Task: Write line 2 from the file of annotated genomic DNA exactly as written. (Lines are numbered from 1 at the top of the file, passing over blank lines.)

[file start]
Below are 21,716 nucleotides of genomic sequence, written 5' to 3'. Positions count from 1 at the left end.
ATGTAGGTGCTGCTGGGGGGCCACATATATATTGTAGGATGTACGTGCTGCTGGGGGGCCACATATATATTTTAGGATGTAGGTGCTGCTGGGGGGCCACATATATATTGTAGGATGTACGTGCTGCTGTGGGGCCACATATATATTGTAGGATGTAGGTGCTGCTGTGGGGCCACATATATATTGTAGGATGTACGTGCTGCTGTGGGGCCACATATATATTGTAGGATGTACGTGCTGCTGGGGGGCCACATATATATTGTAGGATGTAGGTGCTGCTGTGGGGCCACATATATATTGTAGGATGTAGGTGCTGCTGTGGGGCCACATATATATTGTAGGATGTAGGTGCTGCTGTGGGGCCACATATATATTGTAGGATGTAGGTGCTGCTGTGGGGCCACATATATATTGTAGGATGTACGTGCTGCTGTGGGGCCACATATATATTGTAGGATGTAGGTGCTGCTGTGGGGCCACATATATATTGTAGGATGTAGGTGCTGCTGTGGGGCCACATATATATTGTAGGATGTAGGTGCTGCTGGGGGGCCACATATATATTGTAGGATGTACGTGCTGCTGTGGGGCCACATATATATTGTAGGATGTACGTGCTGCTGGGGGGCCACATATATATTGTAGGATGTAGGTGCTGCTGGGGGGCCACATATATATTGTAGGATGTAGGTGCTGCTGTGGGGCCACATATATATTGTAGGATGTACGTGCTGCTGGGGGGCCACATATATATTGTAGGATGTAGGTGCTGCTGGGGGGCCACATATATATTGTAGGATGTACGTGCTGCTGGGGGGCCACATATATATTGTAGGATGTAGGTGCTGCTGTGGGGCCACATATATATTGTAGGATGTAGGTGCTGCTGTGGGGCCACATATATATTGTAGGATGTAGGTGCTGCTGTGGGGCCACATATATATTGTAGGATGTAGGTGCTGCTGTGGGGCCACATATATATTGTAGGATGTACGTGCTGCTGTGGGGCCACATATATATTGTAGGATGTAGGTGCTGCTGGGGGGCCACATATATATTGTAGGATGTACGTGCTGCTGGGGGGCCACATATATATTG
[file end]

ATGTAGGTGCTGCTGGGGGGCCACATATATATTGTAGGATGTACGTGCTGCTGGGGGGCCACATATATATTTTAGGATGTAGGTGCTGCTGGGGGGCCACATATATATTGTAGGATGTACGTGCTGCTGTGGGGCCACATATATATTGTAGGATGTAGGTGCTGCTGTGGGGCCACATATATATTGTAGGATGTACGTGCTGCTGTGGGGCCACATATATATTGTAGGATGTACGTGCTGCTGGGGGGCCACATATATATTGTAGGATGTAGGTGCTGCTGTGGGGCCACATATATATTGTAGGATGTAGGTGCTGCTGTGGGGCCACATATATATTGTAGGATGTAGGTGCTGCTGTGGGGCCACATATATATTGTAGGATGTAGGTGCTGCTGTGGGGCCACATATATATTGTAGGATGTACGTGCTGCTGTGGGGCCACATATATATTGTAGGATGTAGGTGCTGCTGTGGGGCCACATATATATTGTAGGATGTAGGTGCTGCTGTGGGGCCACATATATATTGTAGGATGTAGGTGCTGCTGGGGGGCCACATATATATTGTAGGATGTACGTGCTGCTGTGGGGCCACATATATATTGTAGGATGTACGTGCTGCTGGGGGGCCACATATATATTGTAGGATGTAGGTGCTGCTGGGGGGCCACATATATATTGTAGGATGTAGGTGCTGCTGTGGGGCCACATATATATTGTAGGATGTACGTGCTGCTGGGGGGCCACATATATATTGTAGGATGTAGGTGCTGCTGGGGGGCCACATATATATTGTAGGATGTACGTGCTGCTGGGGGGCCACATATATATTGTAGGATGTAGGTGCTGCTGTGGGGCCACATATATATTGTAGGATGTAGGTGCTGCTGTGGGGCCACATATATATTGTAGGATGTAGGTGCTGCTGTGGGGCCACATATATATTGTAGGATGTAGGTGCTGCTGTGGGGCCACATATATATTGTAGGATGTACGTGCTGCTGTGGGGCCACATATATATTGTAGGATGTAGGTGCTGCTGGGGGGCCACATATATATTGTAGGATGTACGTGCTGCTGGGGGGCCACATATATATTG